The University of Iowa is misleading Iowans with claims that the "Heartbeat bill," a proposed law outlawing abortion in Iowa after a baby's heartbeat can be detected, would jeopardize the credentialing of its obstetrics residency program because it could not train its residents in elective abortion.
As incoming president of the American Medical Society for Sport Medicine, I have experience with how medical residency training programs are accredited.
All medical training programs in the United States are reviewed by the Accreditation Council on Graduate Medical Education, or ACGME, to ensure uniform nationwide training standards.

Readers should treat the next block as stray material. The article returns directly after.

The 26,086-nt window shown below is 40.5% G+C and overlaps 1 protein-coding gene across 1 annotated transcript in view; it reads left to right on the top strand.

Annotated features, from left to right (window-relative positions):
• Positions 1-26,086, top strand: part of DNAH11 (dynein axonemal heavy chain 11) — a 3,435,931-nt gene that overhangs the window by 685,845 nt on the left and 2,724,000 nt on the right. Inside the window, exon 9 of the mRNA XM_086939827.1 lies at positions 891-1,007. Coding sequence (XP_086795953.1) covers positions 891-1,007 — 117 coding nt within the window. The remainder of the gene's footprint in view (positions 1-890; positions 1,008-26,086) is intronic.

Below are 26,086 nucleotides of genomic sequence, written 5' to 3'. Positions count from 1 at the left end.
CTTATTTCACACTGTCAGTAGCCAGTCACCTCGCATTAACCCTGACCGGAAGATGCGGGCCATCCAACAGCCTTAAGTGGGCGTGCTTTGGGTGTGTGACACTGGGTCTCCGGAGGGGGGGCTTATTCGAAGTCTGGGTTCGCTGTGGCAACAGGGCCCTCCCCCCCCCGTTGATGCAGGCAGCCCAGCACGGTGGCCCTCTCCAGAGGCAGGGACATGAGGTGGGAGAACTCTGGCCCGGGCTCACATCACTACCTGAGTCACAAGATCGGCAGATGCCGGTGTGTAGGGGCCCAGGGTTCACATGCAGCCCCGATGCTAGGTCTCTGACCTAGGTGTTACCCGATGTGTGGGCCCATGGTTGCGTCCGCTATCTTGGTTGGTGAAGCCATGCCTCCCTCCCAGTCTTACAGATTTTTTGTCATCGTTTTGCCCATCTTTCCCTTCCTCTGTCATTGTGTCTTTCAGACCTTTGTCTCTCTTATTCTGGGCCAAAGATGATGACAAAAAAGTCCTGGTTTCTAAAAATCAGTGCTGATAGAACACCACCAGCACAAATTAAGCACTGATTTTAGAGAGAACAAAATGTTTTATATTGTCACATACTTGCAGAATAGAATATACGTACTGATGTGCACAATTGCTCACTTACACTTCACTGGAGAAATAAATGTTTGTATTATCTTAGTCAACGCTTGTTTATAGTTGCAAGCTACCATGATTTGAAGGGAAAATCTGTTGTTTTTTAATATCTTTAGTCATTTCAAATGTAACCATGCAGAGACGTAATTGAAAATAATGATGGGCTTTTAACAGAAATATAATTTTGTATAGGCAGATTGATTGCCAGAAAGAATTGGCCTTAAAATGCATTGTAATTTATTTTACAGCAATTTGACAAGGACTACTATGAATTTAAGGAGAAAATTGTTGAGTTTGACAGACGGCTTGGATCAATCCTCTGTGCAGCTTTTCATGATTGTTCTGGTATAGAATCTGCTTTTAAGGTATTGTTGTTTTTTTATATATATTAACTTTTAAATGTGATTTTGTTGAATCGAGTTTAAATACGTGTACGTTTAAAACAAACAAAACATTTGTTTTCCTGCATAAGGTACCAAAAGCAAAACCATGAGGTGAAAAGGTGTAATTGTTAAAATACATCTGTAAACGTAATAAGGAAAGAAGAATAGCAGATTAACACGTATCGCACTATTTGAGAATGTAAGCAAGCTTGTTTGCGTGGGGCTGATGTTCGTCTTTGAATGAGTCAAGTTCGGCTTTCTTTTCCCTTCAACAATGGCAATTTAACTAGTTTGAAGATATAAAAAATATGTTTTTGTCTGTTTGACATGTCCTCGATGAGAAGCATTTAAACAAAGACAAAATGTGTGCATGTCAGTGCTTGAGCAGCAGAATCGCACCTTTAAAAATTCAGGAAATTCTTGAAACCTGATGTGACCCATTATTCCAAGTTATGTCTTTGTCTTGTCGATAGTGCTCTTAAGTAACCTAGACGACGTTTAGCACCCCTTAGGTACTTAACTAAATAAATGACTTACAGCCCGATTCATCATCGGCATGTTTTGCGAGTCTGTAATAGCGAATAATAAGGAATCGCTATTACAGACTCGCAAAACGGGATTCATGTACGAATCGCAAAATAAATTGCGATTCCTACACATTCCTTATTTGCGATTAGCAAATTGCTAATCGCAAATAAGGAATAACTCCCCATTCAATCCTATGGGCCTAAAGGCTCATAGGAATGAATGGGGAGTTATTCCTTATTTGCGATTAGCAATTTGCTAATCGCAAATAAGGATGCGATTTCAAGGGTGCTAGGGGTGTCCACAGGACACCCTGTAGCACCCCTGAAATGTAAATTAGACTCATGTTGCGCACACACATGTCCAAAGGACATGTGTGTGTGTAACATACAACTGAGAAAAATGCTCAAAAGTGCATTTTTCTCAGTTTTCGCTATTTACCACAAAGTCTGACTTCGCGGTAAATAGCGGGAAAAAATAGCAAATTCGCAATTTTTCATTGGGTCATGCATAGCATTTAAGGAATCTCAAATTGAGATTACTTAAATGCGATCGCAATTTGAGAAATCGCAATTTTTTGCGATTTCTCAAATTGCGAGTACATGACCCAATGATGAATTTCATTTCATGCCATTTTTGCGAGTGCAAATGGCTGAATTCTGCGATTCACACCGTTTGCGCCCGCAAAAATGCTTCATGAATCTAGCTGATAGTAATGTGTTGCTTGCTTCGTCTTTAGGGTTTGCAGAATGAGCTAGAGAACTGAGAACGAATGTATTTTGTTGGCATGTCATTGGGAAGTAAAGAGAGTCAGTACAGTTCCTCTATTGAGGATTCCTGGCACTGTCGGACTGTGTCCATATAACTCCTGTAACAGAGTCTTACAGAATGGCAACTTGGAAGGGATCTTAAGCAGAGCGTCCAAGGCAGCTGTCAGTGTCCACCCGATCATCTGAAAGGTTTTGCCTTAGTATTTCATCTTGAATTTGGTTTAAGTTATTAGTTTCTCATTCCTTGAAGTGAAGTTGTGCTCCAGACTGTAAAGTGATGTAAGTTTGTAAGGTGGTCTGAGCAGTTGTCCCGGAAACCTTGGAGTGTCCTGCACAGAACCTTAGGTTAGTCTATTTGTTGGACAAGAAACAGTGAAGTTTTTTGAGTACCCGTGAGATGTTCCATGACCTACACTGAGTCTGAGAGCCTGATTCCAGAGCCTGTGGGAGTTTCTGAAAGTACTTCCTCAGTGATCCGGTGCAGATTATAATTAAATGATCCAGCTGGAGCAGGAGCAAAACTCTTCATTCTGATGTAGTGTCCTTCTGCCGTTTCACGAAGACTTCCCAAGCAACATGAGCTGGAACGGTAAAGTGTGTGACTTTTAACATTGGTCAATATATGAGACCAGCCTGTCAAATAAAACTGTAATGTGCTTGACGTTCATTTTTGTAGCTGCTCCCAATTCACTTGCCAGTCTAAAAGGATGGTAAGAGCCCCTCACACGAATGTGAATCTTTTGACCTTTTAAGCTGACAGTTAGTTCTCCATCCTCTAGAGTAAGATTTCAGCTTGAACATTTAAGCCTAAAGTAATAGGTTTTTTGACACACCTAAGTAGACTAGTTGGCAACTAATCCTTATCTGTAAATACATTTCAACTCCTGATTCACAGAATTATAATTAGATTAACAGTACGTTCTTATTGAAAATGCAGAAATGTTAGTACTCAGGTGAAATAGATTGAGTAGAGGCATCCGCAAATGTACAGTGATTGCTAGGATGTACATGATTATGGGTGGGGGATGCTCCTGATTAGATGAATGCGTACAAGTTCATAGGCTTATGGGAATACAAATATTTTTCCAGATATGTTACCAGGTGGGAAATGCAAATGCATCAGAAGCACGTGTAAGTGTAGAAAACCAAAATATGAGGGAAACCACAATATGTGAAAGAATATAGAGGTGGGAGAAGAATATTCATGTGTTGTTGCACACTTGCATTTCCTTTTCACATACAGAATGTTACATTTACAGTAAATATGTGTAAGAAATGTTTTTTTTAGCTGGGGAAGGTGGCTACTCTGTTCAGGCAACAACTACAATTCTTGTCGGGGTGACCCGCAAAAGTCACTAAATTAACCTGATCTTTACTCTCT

ACGME’s own written policy stipulates that obstetrics programs have the option of sending their residents elsewhere to train in abortion if restrictions exist, and are free to enter into agreements with programs across state lines where restrictions do not exist.
Passage of the Heartbeat bill would simply force the university to seek alternative arrangements with other institutions. Far from heralding loss of the program, this is at worst a nuisance; but temporary inconvenience is no reason to withhold protections from the unborn.
Fundamentally, Iowans get to determine policy in Iowa – not the ACGME. If legislators throughout America choose to stand up and proclaim the worth of the unborn, ACGME will simply need to adapt its policy. In the short term, residents at Iowa who choose to train in abortion services can cross state lines to do so.
Dr. Chad T. Carlson
Editor's note: Carlson is vice president at American Medical Society for Sports Medicine and owns Stadia Sports Medicine, West Des Moines